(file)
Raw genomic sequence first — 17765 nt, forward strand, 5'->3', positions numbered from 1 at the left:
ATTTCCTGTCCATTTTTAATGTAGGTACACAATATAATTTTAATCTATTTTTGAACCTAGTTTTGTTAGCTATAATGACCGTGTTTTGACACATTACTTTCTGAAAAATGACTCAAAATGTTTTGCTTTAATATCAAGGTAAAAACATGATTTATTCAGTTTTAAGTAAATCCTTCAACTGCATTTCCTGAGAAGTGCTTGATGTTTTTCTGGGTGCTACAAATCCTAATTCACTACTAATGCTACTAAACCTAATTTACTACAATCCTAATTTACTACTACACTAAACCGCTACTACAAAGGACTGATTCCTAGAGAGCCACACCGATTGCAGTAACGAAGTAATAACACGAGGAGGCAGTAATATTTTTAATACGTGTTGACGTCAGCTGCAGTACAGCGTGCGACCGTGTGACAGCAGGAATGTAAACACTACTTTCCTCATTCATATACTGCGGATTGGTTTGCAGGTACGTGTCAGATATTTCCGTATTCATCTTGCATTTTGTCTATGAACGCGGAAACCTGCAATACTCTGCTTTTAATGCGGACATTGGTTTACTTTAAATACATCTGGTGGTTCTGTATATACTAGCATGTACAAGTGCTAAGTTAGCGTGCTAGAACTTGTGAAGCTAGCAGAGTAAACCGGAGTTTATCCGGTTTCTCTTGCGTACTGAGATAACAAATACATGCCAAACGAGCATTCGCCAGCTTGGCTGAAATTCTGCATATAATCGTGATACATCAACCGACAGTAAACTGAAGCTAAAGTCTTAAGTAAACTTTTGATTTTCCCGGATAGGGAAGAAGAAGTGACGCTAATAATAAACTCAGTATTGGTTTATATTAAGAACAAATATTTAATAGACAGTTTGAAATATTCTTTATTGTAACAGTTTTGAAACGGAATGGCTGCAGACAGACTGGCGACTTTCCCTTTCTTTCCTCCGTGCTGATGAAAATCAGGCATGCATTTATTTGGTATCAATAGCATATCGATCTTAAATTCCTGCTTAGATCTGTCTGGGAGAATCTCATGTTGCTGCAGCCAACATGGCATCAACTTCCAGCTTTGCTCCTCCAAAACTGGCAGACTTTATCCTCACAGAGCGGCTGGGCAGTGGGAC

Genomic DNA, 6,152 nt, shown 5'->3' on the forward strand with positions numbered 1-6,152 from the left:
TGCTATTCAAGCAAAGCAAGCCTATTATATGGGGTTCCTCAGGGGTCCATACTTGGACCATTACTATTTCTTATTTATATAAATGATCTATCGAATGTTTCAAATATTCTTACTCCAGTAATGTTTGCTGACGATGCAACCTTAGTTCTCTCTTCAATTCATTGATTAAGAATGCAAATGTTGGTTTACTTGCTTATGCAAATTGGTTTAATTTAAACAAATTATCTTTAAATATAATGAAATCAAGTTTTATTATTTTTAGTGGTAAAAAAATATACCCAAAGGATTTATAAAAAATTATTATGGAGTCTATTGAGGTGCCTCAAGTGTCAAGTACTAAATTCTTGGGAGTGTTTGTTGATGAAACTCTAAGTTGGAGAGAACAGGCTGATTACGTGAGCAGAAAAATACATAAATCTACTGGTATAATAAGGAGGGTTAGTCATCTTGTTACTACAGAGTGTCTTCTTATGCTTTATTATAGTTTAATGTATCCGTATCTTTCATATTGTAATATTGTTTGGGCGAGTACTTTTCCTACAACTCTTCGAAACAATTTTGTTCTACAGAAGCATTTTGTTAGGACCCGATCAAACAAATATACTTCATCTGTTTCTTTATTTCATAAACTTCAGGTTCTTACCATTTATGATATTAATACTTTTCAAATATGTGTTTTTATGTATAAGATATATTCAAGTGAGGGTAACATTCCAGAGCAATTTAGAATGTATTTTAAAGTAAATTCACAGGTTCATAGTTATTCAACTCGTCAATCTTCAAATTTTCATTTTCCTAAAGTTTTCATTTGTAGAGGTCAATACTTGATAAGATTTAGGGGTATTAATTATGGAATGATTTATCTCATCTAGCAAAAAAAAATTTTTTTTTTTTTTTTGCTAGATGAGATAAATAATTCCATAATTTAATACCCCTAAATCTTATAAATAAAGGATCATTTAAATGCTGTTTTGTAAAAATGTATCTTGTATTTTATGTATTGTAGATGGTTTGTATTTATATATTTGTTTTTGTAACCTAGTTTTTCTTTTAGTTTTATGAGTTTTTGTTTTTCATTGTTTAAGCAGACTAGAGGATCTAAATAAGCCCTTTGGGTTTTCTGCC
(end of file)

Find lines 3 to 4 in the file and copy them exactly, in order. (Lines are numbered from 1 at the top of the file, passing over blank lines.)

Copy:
Genomic DNA, 6,152 nt, shown 5'->3' on the forward strand with positions numbered 1-6,152 from the left:
TGCTATTCAAGCAAAGCAAGCCTATTATATGGGGTTCCTCAGGGGTCCATACTTGGACCATTACTATTTCTTATTTATATAAATGATCTATCGAATGTTTCAAATATTCTTACTCCAGTAATGTTTGCTGACGATGCAACCTTAGTTCTCTCTTCAATTCATTGATTAAGAATGCAAATGTTGGTTTACTTGCTTATGCAAATTGGTTTAATTTAAACAAATTATCTTTAAATATAATGAAATCAAGTTTTATTATTTTTAGTGGTAAAAAAATATACCCAAAGGATTTATAAAAAATTATTATGGAGTCTATTGAGGTGCCTCAAGTGTCAAGTACTAAATTCTTGGGAGTGTTTGTTGATGAAACTCTAAGTTGGAGAGAACAGGCTGATTACGTGAGCAGAAAAATACATAAATCTACTGGTATAATAAGGAGGGTTAGTCATCTTGTTACTACAGAGTGTCTTCTTATGCTTTATTATAGTTTAATGTATCCGTATCTTTCATATTGTAATATTGTTTGGGCGAGTACTTTTCCTACAACTCTTCGAAACAATTTTGTTCTACAGAAGCATTTTGTTAGGACCCGATCAAACAAATATACTTCATCTGTTTCTTTATTTCATAAACTTCAGGTTCTTACCATTTATGATATTAATACTTTTCAAATATGTGTTTTTATGTATAAGATATATTCAAGTGAGGGTAACATTCCAGAGCAATTTAGAATGTATTTTAAAGTAAATTCACAGGTTCATAGTTATTCAACTCGTCAATCTTCAAATTTTCATTTTCCTAAAGTTTTCATTTGTAGAGGTCAATACTTGATAAGATTTAGGGGTATTAATTATGGAATGATTTATCTCATCTAGCAAAAAAAAATTTTTTTTTTTTTTTTGCTAGATGAGATAAATAATTCCATAATTTAATACCCCTAAATCTTATAAATAAAGGATCATTTAAATGCTGTTTTGTAAAAATGTATCTTGTATTTTATGTATTGTAGATGGTTTGTATTTATATATTTGTTTTTGTAACCTAGTTTTTCTTTTAGTTTTATGAGTTTTTGTTTTTCATTGTTTAAGCAGACTAGAGGATCTAAATAAGCCCTTTGGGTTTTCTGCC